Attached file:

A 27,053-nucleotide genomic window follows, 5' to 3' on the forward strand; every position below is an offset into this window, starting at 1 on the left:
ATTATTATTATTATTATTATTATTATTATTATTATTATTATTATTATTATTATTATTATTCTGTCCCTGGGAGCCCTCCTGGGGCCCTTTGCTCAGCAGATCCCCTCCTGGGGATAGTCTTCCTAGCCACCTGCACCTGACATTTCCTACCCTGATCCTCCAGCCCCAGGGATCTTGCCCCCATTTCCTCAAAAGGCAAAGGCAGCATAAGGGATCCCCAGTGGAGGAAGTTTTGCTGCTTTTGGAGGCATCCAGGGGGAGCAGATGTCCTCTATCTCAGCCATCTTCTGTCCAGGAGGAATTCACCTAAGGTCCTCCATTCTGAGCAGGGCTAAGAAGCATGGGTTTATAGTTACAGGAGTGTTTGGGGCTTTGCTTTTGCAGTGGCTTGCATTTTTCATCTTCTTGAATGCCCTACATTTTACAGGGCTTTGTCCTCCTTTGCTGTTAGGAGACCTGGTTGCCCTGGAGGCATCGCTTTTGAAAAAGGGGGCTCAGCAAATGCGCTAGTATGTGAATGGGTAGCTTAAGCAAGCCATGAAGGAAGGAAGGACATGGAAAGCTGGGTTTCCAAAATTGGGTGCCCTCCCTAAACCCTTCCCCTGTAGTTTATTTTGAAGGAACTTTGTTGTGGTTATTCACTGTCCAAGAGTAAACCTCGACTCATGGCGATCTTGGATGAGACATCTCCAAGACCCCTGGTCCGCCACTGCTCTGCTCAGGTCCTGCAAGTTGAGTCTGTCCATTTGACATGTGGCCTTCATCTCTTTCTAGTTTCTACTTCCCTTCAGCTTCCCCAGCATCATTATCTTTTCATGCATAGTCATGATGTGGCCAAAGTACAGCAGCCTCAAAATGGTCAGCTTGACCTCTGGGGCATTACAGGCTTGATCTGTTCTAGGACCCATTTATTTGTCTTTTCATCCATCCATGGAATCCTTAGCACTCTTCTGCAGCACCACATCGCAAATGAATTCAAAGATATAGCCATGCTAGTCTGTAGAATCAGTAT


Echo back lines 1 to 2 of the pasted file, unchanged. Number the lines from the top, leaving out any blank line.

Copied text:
A 27,053-nucleotide genomic window follows, 5' to 3' on the forward strand; every position below is an offset into this window, starting at 1 on the left:
ATTATTATTATTATTATTATTATTATTATTATTATTATTATTATTATTATTATTATTATTCTGTCCCTGGGAGCCCTCCTGGGGCCCTTTGCTCAGCAGATCCCCTCCTGGGGATAGTCTTCCTAGCCACCTGCACCTGACATTTCCTACCCTGATCCTCCAGCCCCAGGGATCTTGCCCCCATTTCCTCAAAAGGCAAAGGCAGCATAAGGGATCCCCAGTGGAGGAAGTTTTGCTGCTTTTGGAGGCATCCAGGGGGAGCAGATGTCCTCTATCTCAGCCATCTTCTGTCCAGGAGGAATTCACCTAAGGTCCTCCATTCTGAGCAGGGCTAAGAAGCATGGGTTTATAGTTACAGGAGTGTTTGGGGCTTTGCTTTTGCAGTGGCTTGCATTTTTCATCTTCTTGAATGCCCTACATTTTACAGGGCTTTGTCCTCCTTTGCTGTTAGGAGACCTGGTTGCCCTGGAGGCATCGCTTTTGAAAAAGGGGGCTCAGCAAATGCGCTAGTATGTGAATGGGTAGCTTAAGCAAGCCATGAAGGAAGGAAGGACATGGAAAGCTGGGTTTCCAAAATTGGGTGCCCTCCCTAAACCCTTCCCCTGTAGTTTATTTTGAAGGAACTTTGTTGTGGTTATTCACTGTCCAAGAGTAAACCTCGACTCATGGCGATCTTGGATGAGACATCTCCAAGACCCCTGGTCCGCCACTGCTCTGCTCAGGTCCTGCAAGTTGAGTCTGTCCATTTGACATGTGGCCTTCATCTCTTTCTAGTTTCTACTTCCCTTCAGCTTCCCCAGCATCATTATCTTTTCATGCATAGTCATGATGTGGCCAAAGTACAGCAGCCTCAAAATGGTCAGCTTGACCTCTGGGGCATTACAGGCTTGATCTGTTCTAGGACCCATTTATTTGTCTTTTCATCCATCCATGGAATCCTTAGCACTCTTCTGCAGCACCACATCGCAAATGAATTCAAAGATATAGCCATGCTAGTCTGTAGAATCAGTAT